I saw my first flower mosaick on Saturday, September 27, 1986, at the Morgan Library in New York City, after an elderly guard (at least I viewed him as elderly then) eyed me suspiciously as he checked my coat. There, in the beige gallery off the dimly lit foyer, glowed one hundred and ten of the flowers. They had been sent across the Atlantic from the British Museum. The gallery was as underlit as a room beneath the ocean. The handful of viewers almost swam from flower to flower, as though snorkeling to discover coral glimmering through another element. And these were only a tenth of them, emanating from a place beyond sex and beyond death but thoroughly of both.
I find a good dead role model to be ideal. Life has its rushing formlessness, but an existence from centuries ago has a shape. Mrs. Delany's life is so shapely that it feels like a complete work of art, cut and pasted — a still life rich with the captured curves of petals, bristling with the leaf, and still, in a sense, breathing. Her post-life suggestions are succinct and piquant. They almost have a scent, like the imagined perfume that might arise from her blooms.
The Paper Garden is about that life.
Mary Delany's previous seventy-two years in England and Ireland had already spanned the creation of Kew Gardens, the rise of English paper making, Jacobites thrown into the Tower of London, forced marriages, women's floral-embroidered stomachers, and the use of the flintlock musket — all of which, except for the musket, she knew very personally.
She was born Mary Granville in 1700 at her father's country house in the Wiltshire village of Coulston, matching her life with the start of this new century, one that would be shaped by many of her friends and acquaintances. She would see the rise of the coffee house (where she took refuge on the day of the coronation of George II) and of fabulously elaborate court gowns (one of which she designed). She would hear first-hand of the voyage of Captain Cook (financed partly by her friend the Duchess of Portland) and be astounded by that voyage's horticultural bonanza (instigated by her acquaintance Sir Joseph Banks). She would attend her hero Handel's Messiah. She would share a meal with the soprano Francesca Cuzzoni and read in a rapture Samuel Richardson's epistolary novel Clarissa. She would flirt with Jonathan Swift. In middle age, at mid-century, she would see the truth of his cudgel of an essay on Irish poverty, and in her old age she would feel the sting of a revolution on the other side of the world that divided North America into Canada and the United States.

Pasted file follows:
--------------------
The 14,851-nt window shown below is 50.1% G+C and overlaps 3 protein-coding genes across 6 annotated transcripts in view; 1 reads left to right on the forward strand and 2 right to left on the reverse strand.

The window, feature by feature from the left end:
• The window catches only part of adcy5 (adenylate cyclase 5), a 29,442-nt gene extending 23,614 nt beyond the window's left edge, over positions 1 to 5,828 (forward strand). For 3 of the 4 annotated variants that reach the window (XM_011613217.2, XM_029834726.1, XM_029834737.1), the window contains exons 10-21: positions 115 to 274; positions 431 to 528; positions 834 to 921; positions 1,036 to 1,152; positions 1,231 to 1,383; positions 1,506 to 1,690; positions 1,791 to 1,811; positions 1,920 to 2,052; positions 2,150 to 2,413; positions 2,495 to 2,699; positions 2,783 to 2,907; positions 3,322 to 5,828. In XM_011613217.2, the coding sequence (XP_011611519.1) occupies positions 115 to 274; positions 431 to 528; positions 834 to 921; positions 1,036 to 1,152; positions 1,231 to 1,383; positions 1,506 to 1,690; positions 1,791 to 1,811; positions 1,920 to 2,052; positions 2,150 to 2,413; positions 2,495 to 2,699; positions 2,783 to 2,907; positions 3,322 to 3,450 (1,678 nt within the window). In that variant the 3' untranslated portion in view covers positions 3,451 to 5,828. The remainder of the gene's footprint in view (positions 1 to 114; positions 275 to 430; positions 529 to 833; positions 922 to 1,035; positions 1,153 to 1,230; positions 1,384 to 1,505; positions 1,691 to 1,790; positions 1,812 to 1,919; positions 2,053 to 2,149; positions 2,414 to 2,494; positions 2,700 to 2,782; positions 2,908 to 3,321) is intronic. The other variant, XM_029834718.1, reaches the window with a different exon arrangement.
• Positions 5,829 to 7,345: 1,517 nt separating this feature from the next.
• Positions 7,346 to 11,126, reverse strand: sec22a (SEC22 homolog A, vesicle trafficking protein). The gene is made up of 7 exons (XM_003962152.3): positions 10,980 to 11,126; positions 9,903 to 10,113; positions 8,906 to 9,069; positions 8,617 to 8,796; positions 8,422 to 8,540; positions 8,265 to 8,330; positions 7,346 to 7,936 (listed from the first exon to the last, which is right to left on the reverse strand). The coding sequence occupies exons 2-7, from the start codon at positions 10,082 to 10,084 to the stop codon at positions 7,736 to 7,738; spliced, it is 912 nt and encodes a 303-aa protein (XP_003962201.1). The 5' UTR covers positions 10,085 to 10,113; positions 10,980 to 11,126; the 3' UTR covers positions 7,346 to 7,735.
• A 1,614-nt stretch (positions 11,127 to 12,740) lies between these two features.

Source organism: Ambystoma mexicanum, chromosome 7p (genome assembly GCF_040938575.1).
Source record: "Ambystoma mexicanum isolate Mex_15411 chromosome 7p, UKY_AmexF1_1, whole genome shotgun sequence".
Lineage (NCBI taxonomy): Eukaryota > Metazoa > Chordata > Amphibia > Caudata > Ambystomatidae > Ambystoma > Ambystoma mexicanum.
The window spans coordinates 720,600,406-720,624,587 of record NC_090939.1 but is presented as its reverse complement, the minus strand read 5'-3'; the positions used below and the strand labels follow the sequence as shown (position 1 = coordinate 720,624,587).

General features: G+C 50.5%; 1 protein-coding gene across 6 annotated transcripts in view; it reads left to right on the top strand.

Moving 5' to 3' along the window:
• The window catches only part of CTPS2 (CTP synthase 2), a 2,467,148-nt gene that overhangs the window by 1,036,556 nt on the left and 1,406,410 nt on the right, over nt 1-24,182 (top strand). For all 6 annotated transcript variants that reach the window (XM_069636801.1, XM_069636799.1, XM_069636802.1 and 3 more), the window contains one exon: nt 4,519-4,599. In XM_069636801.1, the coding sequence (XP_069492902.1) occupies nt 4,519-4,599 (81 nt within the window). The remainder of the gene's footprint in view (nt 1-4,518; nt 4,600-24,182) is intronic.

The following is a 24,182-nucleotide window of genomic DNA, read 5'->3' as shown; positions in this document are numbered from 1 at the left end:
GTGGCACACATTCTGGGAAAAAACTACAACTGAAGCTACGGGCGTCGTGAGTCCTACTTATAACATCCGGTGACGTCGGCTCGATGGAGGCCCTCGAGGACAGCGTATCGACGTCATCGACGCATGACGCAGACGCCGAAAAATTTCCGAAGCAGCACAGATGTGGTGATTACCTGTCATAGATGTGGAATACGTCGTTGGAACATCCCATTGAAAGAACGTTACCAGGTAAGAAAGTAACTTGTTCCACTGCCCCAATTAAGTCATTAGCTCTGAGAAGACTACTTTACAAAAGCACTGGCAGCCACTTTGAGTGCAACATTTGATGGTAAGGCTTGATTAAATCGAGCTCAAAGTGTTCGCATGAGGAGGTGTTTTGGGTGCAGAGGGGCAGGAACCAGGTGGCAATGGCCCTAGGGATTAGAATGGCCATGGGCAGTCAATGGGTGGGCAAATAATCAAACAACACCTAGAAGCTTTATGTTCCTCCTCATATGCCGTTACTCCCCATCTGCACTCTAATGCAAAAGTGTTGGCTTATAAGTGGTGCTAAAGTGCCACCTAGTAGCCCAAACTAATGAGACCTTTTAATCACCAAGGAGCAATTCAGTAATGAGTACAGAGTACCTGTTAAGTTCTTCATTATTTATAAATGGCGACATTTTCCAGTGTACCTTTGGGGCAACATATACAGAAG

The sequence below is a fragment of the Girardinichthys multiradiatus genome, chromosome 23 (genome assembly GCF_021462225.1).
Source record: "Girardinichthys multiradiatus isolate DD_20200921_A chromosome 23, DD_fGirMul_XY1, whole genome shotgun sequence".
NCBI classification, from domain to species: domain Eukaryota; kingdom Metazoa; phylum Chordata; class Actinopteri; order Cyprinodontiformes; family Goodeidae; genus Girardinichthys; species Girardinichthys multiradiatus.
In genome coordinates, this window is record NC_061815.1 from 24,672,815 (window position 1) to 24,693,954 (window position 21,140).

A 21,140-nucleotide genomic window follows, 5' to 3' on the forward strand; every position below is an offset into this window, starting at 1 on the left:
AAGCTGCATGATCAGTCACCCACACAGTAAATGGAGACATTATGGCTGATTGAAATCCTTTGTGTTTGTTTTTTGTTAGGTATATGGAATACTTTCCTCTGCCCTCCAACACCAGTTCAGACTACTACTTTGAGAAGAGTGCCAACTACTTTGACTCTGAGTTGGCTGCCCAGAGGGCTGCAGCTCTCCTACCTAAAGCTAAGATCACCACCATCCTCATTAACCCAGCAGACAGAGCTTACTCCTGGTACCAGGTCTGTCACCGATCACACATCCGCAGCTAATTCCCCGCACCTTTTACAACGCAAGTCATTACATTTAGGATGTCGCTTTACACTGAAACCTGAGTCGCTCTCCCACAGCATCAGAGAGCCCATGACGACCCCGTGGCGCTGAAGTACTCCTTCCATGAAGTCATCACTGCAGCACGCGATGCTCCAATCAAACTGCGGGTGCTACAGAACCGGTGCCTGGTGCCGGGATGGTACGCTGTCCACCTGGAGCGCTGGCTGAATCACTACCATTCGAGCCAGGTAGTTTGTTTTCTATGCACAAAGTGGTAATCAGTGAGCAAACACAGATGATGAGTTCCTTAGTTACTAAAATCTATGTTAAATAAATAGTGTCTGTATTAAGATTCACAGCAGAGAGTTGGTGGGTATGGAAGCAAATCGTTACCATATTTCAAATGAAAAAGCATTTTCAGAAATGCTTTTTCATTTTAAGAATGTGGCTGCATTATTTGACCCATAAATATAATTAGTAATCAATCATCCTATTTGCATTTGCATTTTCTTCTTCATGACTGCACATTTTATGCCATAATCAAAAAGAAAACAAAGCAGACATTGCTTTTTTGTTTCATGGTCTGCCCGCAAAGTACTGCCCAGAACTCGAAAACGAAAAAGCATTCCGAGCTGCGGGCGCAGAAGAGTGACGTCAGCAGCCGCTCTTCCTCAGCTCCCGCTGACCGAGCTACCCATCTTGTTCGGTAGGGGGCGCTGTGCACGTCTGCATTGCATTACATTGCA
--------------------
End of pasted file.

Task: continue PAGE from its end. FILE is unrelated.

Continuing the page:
By the time she commenced her great work, she had long outlived her uncle, the selfish Lord Lansdowne (a minor poet and playwright and patron of Alexander Pope); she had survived a marriage at age seventeen to Alexander Pendarves, a drunken sixty-year-old squire who left her nothing but a widow's pension; she had tried to get a court position and found herself in a bust-up of a relationship with the peripatetic Lord Baltimore. But with a life-saving combination of propriety and inner fire, she also designed her own clothes, took drawing lessons with Louis Goupy, cultivated stalwart, lifelong friends (and watched her mentor William Hogarth paint a portrait of one of them), played the harpsichord and attended John Gay's The Beggar's Opera, owned adorable cats, and wrote six volumes' worth of letters — most of them to her sister, Anne Granville Dewes (1701-61), signifying a deep, cherished relationship that anyone with a sister would kill for.
She bore no children, but at forty-three she allowed herself to be kidnapped by love and to flout her family to marry Jonathan Swift's friend Dean Patrick Delany, a Protestant Irish clergyman. They lived at Delville, an eleven-acre estate near Dublin, where Mary attended to a multitude of crafts, from shell decoration to crewelwork, and, with the Dean, renovated his lands into one of the first Picturesque gardens in the British Isles. But she made the spectacular mental leap between what she saw and what she cut four years after he died, and eleven years after her sister died. She was staying with her insomniac friend Margaret Cavendish Bentinck, the Duchess Dowager of Portland, at the fabulous Bulstrode, an estate of many acres in Buckinghamshire. The Duchess, who would stay up being read to for most of the night and rarely rose before noon, was one of the richest women in England.
Do any of these facts contain the secrets of how a seventy-two-year-old woman invented the precursor of what we've learned is a twentieth-century art form — in 1772? She trumped Picasso by a hundred and forty years. The Paper Garden explores her life by following her story through her works: each chapter funnels another part of her life, from her birth in 1770 to her death in 1788, through one of her paper blooms. In exploring her life and her art, sometimes I explore my own life as a poet and a woman in a second cherished marriage, my mother's life, and the life of Ruth Hayden, Mrs. Delany's great-great-great-great-great-great niece, and the author of Mrs. Delany: Her Life and Her Flowers, very much alive at 88 today. In discovering the life of the ultimate late-bloomer, The Paper Garden relieves us of any guilt about accomplishing our goals early in life, because some things only can be achieved by living long enough.